You may not look down into the toilet bowl very often, although, if you have a baby or toddler, you can’t help but notice and wonder what is happening ‘down there.’ If you do hazard a glance, particularly on a regular basis, there can be a wealth of important information that you can use to understand your state of health. First of all, we’re talking about your stool, your ‘poop,’ the contents of your bowel. Of course, stool is the by-product of your body’s elimination function that happens in your intestines; it is also a reflection of your body’s ability to digest. It is actually made up mostly of microorganisms, water, the waste from your body’s metabolism and your undigested food (mostly fibre and whatever you ate too much of).

The color of your stool is derived from a pigment that comes from the normal and daily breakdown of your blood cells, which becomes a brown color during the transit from your liver, to your gallbladder, into the small intestine, ending in and out of your large intestine. The colors can dramatically change and there is meaning in the color.

Stool colors and what they mean

  • Brown – breathe easy, this is normal
  • Dark brown – also normal, though stool will darken with the amount of meat you consume, and also if you are constipated
  • Green – this is the typical color of bile (produced in the liver, stored in the gall bladder); when the movement of stool is too fast in your digestive tract, the green bile doesn’t have a chance to turn brown; this typically happens when you have diarrhea (of any cause)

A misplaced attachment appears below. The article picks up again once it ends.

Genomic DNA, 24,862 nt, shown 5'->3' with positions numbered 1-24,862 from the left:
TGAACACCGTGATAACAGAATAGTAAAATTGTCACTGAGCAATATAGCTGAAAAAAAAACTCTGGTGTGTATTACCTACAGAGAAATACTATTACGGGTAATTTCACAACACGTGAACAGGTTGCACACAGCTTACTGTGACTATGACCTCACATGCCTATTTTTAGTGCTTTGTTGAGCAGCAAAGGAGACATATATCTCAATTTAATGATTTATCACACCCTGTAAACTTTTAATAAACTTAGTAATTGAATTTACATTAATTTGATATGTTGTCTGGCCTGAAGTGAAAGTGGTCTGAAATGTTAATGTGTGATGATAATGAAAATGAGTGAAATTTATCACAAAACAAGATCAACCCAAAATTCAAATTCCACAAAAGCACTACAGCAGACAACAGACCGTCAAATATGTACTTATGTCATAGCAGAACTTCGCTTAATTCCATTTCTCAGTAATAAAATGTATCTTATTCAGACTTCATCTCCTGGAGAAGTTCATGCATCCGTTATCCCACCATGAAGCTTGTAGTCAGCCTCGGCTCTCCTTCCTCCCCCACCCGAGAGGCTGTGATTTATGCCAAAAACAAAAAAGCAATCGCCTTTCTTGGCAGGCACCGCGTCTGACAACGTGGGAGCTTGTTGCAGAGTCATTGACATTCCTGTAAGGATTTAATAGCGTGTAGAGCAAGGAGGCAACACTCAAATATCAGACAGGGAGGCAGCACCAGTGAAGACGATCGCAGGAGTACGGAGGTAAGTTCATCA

• White, or pale clay-color – when the gall bladder is blocked and the bile does not flow into the digestive tract, then the stool stays a light and clay-like color; if this persists, check with your doctor as it may be a sign of gall bladder blockage/spasm and may even indicate hepatitis or cirrhosis in the liver; small amounts of white in the stool can also indicate a yeast or other infection
  • Red or maroon (brownish-red) – this should be checked right away as it means there is bleeding in the intestines, often from hemorrhoids, but it may also indicate the chance of a tumor; beets, red-colored drinks can also make the stool red
  • Black – if there is bleeding higher up in the digestive tract (eg: from an ulcer or tumor), such as in the stomach or small intestine, the stool color can become black, and should be investigated; other causes include iron supplements
  • Yellow, greasy – this is a sign of improper fat absorption and may be a sign of a malabsorption disorder (eg: Celiac disease)
  • Clear mucus-like – can be an indicator of inflammation, common in illnesses like colitis, Crohn’s disease, and irritable bowel syndrome

Proper digestion is fundamental for good health. Now that you know the most important colors and types of stool, you can be more informed in your health. When you see changes in your stool consistency or form, it may also be worth a trip to your doctor.


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